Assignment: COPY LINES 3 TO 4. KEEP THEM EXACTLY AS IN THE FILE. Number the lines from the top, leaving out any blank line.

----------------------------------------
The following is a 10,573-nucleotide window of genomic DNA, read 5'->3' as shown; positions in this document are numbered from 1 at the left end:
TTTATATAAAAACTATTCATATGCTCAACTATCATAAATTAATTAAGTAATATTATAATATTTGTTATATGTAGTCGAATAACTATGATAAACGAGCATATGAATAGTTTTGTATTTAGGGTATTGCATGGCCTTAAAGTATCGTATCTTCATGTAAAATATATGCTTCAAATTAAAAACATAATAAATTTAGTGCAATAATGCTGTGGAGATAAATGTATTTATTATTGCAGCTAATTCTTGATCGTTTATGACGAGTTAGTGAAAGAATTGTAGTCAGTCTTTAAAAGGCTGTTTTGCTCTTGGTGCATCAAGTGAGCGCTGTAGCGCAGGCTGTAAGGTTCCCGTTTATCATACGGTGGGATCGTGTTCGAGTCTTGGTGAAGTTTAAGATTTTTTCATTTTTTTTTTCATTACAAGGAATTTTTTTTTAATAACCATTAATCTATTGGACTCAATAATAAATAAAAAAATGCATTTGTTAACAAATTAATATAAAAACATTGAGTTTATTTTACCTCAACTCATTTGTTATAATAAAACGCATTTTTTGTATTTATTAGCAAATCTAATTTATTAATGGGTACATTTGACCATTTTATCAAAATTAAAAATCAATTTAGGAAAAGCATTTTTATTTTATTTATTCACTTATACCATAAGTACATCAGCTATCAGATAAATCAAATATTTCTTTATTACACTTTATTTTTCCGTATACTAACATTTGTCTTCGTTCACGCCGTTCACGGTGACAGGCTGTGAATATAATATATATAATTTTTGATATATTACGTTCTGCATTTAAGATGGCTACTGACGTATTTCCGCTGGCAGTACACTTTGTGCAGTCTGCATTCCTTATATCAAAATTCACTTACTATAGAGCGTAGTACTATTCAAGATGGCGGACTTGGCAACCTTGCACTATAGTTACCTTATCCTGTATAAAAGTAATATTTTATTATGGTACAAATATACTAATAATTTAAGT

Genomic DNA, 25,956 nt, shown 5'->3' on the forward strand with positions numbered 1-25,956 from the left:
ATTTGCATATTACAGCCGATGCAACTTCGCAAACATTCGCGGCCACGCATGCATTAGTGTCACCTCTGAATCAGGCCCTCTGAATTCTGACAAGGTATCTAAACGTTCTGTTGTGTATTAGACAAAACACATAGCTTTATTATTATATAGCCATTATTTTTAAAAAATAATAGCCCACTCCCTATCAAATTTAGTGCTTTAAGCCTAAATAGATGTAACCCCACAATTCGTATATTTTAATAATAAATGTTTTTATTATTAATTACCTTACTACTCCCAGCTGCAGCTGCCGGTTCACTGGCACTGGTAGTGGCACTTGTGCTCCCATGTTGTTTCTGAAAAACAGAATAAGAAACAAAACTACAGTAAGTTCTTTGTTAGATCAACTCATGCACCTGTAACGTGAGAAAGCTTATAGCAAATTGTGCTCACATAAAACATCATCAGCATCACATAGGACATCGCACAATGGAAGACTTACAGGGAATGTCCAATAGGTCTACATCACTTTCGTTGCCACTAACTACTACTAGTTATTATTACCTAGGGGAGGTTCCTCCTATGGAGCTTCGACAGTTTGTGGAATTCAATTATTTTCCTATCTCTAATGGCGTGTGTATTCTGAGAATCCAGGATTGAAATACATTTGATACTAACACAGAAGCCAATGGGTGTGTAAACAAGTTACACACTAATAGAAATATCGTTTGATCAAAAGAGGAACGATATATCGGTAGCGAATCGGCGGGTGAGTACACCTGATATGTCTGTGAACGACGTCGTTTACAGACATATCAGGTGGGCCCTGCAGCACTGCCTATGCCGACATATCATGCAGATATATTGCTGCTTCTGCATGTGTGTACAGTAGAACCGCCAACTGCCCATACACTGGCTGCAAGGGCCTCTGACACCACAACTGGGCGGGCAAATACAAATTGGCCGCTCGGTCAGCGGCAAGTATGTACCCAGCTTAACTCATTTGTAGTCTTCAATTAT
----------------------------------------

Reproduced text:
Genomic DNA, 25,956 nt, shown 5'->3' on the forward strand with positions numbered 1-25,956 from the left:
ATTTGCATATTACAGCCGATGCAACTTCGCAAACATTCGCGGCCACGCATGCATTAGTGTCACCTCTGAATCAGGCCCTCTGAATTCTGACAAGGTATCTAAACGTTCTGTTGTGTATTAGACAAAACACATAGCTTTATTATTATATAGCCATTATTTTTAAAAAATAATAGCCCACTCCCTATCAAATTTAGTGCTTTAAGCCTAAATAGATGTAACCCCACAATTCGTATATTTTAATAATAAATGTTTTTATTATTAATTACCTTACTACTCCCAGCTGCAGCTGCCGGTTCACTGGCACTGGTAGTGGCACTTGTGCTCCCATGTTGTTTCTGAAAAACAGAATAAGAAACAAAACTACAGTAAGTTCTTTGTTAGATCAACTCATGCACCTGTAACGTGAGAAAGCTTATAGCAAATTGTGCTCACATAAAACATCATCAGCATCACATAGGACATCGCACAATGGAAGACTTACAGGGAATGTCCAATAGGTCTACATCACTTTCGTTGCCACTAACTACTACTAGTTATTATTACCTAGGGGAGGTTCCTCCTATGGAGCTTCGACAGTTTGTGGAATTCAATTATTTTCCTATCTCTAATGGCGTGTGTATTCTGAGAATCCAGGATTGAAATACATTTGATACTAACACAGAAGCCAATGGGTGTGTAAACAAGTTACACACTAATAGAAATATCGTTTGATCAAAAGAGGAACGATATATCGGTAGCGAATCGGCGGGTGAGTACACCTGATATGTCTGTGAACGACGTCGTTTACAGACATATCAGGTGGGCCCTGCAGCACTGCCTATGCCGACATATCATGCAGATATATTGCTGCTTCTGCATGTGTGTACAGTAGAACCGCCAACTGCCCATACACTGGCTGCAAGGGCCTCTGACACCACAACTGGGCGGGCAAATACAAATTGGCCGCTCGGTCAGCGGCAAGTATGTACCCAGCTTAACTCATTTGTAGTCTTCAATTAT